There is no need to pay extra pounds for giv­ing up a bad habit.

Quit­ting smok­ing may not be a feat, but there is cer­tain­ly some­thing hero­ic in it. What do we get in return? Frayed nerves, stu­pid jokes instead of sup­port, and even heels of extra pounds. Dis­grace and injus­tice! Try these tips to at least lose the pounds (and if you find out how to cope with the jokes, please write to the edi­tor!).

Go for strength training

Do you know why we gain weight after quit­ting smok­ing? The fact is that nico­tine acts on our ner­vous sys­tem and can acti­vate reward mech­a­nisms. When the reg­u­lar sup­ply of the “stim­u­lant” stops, we uncon­scious­ly look for ways to com­pen­sate, for exam­ple, in the form of sweets. To avoid this, you should try chang­ing your lifestyle a lit­tle — and strength train­ing is great for this. Even if you don’t have the time or desire for full-time work­outs in the gym, just take 10–15 min­utes in the morn­ing and evening and do small sets of exer­cis­es. Jump­ing rope, squats, push-ups — it doesn’t take much time, but such exer­cis­es will lift your mood and improve your well-being, mak­ing it eas­i­er to over­come nico­tine addic­tion.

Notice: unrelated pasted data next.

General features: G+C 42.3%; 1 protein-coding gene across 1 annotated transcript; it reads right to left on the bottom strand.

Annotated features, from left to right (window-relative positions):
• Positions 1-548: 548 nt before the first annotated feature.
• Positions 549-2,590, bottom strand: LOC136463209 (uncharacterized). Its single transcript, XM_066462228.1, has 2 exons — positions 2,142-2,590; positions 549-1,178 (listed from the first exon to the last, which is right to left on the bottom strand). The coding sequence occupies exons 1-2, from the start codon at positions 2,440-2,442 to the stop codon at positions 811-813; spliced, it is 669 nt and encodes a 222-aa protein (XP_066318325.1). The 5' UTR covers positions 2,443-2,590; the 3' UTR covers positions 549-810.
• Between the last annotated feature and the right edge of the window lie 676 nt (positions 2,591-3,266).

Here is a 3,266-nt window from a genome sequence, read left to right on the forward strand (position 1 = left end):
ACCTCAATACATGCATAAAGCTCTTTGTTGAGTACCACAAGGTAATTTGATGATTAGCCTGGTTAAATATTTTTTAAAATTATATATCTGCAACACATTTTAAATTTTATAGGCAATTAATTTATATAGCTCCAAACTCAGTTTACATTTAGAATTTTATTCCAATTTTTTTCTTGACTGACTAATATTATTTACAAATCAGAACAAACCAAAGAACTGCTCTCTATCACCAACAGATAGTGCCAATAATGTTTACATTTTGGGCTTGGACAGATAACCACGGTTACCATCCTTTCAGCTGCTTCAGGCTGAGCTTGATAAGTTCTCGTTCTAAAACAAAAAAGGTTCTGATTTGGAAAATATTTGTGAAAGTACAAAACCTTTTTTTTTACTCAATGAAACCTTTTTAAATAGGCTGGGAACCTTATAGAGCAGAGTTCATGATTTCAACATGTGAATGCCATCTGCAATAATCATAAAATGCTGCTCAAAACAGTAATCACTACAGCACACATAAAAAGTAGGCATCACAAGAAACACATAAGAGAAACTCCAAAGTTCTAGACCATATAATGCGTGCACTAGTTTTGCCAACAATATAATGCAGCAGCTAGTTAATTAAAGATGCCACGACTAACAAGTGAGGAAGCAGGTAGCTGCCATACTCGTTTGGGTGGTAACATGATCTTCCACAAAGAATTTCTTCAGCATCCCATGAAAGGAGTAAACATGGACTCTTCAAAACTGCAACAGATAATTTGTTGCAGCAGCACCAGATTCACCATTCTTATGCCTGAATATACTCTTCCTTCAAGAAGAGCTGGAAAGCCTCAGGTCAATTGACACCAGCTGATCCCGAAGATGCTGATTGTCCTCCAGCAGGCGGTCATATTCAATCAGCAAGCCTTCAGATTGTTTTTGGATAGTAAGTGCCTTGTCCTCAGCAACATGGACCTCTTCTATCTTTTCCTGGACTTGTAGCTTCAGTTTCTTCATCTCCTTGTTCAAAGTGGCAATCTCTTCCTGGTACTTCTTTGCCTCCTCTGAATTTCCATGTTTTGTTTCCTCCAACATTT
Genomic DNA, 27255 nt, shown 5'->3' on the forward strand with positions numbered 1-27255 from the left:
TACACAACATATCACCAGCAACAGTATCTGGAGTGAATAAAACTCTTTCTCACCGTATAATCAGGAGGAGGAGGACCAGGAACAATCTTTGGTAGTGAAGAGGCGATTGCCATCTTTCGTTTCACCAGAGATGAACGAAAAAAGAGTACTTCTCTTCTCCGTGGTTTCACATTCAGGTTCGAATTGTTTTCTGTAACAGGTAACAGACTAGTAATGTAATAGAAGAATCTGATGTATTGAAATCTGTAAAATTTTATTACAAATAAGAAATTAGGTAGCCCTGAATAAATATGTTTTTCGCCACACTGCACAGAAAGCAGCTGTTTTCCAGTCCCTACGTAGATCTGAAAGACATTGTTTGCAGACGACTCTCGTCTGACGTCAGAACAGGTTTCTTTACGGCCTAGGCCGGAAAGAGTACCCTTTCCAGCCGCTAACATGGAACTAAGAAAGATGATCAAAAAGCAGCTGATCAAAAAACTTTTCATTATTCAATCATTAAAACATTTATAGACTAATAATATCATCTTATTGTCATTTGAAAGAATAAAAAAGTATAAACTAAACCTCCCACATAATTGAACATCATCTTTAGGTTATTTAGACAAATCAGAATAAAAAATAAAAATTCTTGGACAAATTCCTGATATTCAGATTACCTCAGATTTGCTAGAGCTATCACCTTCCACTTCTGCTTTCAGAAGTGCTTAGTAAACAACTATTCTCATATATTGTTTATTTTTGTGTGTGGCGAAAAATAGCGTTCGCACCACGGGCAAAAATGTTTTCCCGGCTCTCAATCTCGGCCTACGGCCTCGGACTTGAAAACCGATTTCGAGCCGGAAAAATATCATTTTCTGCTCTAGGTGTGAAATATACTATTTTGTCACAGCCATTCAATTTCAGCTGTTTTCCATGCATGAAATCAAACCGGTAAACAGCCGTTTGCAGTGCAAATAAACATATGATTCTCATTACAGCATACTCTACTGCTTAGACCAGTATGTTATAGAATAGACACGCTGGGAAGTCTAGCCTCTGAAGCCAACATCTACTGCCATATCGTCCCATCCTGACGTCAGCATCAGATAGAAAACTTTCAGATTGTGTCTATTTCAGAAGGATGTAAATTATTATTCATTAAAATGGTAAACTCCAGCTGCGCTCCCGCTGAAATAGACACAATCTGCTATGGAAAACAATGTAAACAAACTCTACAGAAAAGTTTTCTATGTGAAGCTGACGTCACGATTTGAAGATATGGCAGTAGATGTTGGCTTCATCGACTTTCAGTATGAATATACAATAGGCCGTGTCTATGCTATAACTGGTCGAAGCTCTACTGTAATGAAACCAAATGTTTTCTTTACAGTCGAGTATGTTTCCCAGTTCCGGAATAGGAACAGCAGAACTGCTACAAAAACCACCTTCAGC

Eat slowly

Long-term smok­ing weak­ens our taste buds, mak­ing food almost taste­less. But after refusal, the recep­tors quick­ly return to nor­mal — and you can start eat­ing sig­nif­i­cant­ly more than you actu­al­ly need to feel full. The solu­tion is sim­ple: eat slow­ly, chew thor­ough­ly, do not be dis­tract­ed by read­ing or watch­ing while eat­ing, and get max­i­mum plea­sure from eat­ing.

Keep low-calorie snacks on hand

Let’s face it: few peo­ple suc­ceed in quit­ting smok­ing past the stage of “replace­ment” can­dy or cook­ies. This is a good way to reduce anx­i­ety and reduce the stress that all “quit” smok­ers expe­ri­ence — and, frankly, it’s bet­ter to chew than to be ner­vous, includ­ing for your fig­ure. But if you keep healthy snacks on hand — dried fruits, nuts, pop­corn with­out but­ter or syrup — your fig­ure will thank you. And, most like­ly, teeth too.

Keep your hands busy

If you used to reach for a cig­a­rette dur­ing paus­es, now you will just as instinc­tive­ly reach for sweet snacks. But if you train your­self in moments of anx­i­ety or wor­ry to occu­py your hands with some­thing — shuf­fling cards, fin­ger­ing rosaries or some oth­er sim­i­lar activ­i­ty — it will be eas­i­er for you to cope with an attack of anx­i­ety and you will not have to resort to snacks. Prof­it!

Drink more

Water is gen­er­al­ly a uni­ver­sal recipe for any weight prob­lems, and this case is no excep­tion. First, drink­ing slow­ly and in small sips can help com­bat anx­i­ety attacks. Sec­ond­ly, it fills the stom­ach and sup­press­es hunger. Final­ly, it’s just use­ful. So in any unclear sit­u­a­tion, drink water!

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